Can IT Outsourcing Learn From Facilities Management Outsourcing?


2013 began with a flurry of articles about companies insourcing work or rethinking their sourcing strategies. The reasons for this vary by company, but often include a perception that outsourcing has not delivered the cost savings, innovation or other value the companies had hoped to realize, particularly in information technology outsourcing (ITO). In contrast, we continue to see high levels of satisfaction among companies that have outsourced facilities management and other real estate functions. This makes us think the ITO industry might benefit from some of the best practices used in FMO deals.

First, let’s define what we mean by FMO. FMO involves the outsourcing of functions necessary to keep a company’s leased and owned buildings operating. FMO deals typically include core functions like maintaining building systems, performing repairs, and handling custodial and landscaping work. They will often also include higher value services like energy demand management and procurement, space planning and support for critical facilities like data centers and lab space. They may also be part of larger outsourcing relationships in which a company outsources responsibility for managing construction projects, lease administration or brokerage transaction management. For companies with sizable real estate portfolios, the annual spend covered by an FMO deal can be in the tens of millions of dollars.

Now let’s outline some of the key reasons we think FMO deals seem to have a relatively high success as compared to other types of outsourcing.

Transparency. FMO pricing is usually open-book. The supplier will perform the services using a combination of its own employees and networks of third party providers. The customer will reimburse the supplier for the salary and benefits of each supplier employee and for the actual costs paid by the supplier to the third party providers (with no mark-ups). The customer has visibility at all times into what resources are working on its account and what each of them costs.

Supplier Pricing. FMO pricing structures can vary, but the most common structure is for the supplier to charge a management fee for each square foot of real estate it manages. Management fees typically range from $0.05 to $0.20 per square foot depending on the size of the deal and the type of space to be managed, and include all supplier profit and non-reimbursable overhead. Because supplier employee and third party provider costs are passed through without mark-up, the supplier has no incentive to increase these costs (and equally important, no disincentive to reduce them). The supplier receives the same management fee whether it uses 5 or 10 employees to perform a particular function. This creates a very different dynamic between customer and supplier than the unit price x quantity (PxQ) pricing structures that often discourage ITO suppliers from proposing to automate services, virtualize servers or implement other innovative solutions that may benefit their customers but ultimately reduce the number of “units” they can charge for.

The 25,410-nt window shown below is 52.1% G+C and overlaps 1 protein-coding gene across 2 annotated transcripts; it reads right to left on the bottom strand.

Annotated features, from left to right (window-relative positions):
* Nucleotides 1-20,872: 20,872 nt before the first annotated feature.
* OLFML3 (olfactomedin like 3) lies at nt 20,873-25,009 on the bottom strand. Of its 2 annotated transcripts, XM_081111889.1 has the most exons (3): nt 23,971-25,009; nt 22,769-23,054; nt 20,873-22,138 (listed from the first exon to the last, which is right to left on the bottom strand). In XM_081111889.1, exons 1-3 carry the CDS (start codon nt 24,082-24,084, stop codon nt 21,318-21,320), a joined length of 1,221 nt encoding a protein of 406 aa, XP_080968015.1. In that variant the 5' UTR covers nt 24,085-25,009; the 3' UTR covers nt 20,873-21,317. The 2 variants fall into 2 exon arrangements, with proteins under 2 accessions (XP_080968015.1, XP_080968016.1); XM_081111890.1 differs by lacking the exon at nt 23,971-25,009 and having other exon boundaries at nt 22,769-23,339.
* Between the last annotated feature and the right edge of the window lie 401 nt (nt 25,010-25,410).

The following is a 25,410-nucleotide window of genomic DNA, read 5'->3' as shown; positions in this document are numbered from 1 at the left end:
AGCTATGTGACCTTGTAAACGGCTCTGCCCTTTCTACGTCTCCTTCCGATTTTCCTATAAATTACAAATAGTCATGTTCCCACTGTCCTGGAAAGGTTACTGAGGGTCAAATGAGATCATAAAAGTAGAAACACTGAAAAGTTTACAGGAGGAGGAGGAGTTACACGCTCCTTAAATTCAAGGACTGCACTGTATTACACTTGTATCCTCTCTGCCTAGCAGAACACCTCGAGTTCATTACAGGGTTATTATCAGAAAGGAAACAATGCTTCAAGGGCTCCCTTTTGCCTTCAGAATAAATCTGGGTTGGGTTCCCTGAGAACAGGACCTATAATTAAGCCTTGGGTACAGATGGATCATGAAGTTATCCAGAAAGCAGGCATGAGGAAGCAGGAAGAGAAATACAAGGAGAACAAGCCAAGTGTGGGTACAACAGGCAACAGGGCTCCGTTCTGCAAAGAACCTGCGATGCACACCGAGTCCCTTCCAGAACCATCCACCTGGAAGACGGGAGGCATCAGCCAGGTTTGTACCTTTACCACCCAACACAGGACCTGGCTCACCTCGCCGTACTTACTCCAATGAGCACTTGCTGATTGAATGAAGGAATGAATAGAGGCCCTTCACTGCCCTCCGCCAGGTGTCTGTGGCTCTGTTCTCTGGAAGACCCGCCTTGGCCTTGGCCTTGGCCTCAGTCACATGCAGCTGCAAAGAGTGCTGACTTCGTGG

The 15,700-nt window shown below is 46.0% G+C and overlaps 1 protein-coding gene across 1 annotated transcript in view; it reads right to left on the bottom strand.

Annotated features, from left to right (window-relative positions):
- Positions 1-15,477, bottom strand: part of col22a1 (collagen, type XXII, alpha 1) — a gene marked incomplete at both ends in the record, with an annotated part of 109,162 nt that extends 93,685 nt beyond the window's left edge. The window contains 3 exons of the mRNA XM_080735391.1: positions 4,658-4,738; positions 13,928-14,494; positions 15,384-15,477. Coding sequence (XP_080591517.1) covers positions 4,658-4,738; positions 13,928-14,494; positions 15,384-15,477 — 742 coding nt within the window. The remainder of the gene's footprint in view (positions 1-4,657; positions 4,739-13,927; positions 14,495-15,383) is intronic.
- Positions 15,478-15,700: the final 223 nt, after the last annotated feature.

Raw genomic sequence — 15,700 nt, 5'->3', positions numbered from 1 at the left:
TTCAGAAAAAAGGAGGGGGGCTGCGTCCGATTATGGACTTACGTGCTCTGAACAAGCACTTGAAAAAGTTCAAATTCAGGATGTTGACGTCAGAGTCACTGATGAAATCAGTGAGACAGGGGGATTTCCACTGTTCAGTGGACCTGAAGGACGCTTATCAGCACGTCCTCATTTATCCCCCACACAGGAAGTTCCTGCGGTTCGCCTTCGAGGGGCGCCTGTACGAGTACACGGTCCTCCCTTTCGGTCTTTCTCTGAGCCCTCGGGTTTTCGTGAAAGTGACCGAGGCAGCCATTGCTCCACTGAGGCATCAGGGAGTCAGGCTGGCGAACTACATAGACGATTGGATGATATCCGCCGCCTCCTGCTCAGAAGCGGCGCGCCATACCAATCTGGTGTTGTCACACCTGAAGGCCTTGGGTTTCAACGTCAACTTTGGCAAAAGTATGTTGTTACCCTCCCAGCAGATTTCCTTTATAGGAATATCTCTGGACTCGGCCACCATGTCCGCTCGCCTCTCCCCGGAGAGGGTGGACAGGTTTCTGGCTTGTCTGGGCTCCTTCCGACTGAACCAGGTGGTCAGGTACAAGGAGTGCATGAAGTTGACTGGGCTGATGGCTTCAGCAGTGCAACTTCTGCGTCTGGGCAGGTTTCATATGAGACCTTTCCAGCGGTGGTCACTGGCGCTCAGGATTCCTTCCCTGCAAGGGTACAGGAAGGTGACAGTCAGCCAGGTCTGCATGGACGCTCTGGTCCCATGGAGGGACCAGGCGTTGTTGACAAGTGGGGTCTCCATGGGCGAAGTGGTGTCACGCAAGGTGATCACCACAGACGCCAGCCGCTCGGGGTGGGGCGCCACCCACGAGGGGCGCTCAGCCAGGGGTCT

Risk/Gain Sharing. ITO suppliers often talk about risk/gain sharing mechanisms, but they almost never come to fruition, in part because of how ITO deals are structured. With a PxQ pricing structure, it is very difficult to create “gain” that benefits both parties and even more difficult to measure it when the supplier does not share its underlying costs. In contrast, FMO deals often include “savings targets” that focus both customer and supplier on reducing the customer’s costs. For example, assume the customer and supplier have agreed to a cumulative savings target of 10% in year 1. If the supplier exceeds its target, it might receive a bonus (e.g., 20% of incremental savings); if the supplier fails to meet its target, it might share in the pain (e.g., reduce its management fee by 20% of the variance between actual costs and the savings target). The contract must include clear guidelines about how “savings” are to be measured, but in general this type of risk/gain sharing structure can align customer and supplier interests, motivate supplier account teams, and allow both parties to “win” when they are able to reduce the customer’s costs.

Customer Satisfaction. Like ITO deals, FMO contracts typically include quantitative service levels (or key performance indicators) that are measured on a monthly or quarterly basis and obligations for the supplier to provide a credit against its management fee if it fails to meet them. However, unlike ITO, FMO suppliers will often also put a significant amount of their management fee at risk (typically 25% to 35%) for meeting the expectations of customer leadership. In other words, at the end of the year if the customer is not happy with the supplier’s performance, the supplier will receive a significantly lower fee even if it is meeting the quantitative service levels and technically fulfilling its obligations under the contract. If the supplier exceeds customer expectations, it might receive 100% of its fee and a bonus that is to be distributed among the employees working on the customer account.

There are certainly inherent differences in ITO and FMO deals and in many cases good reasons to have different deal structures. Nonetheless, FMO provides some interesting alternatives to consider for customers that are unhappy with their existing ITO relationships and for suppliers that are looking for new ways to build trust and expand relationships with their customers.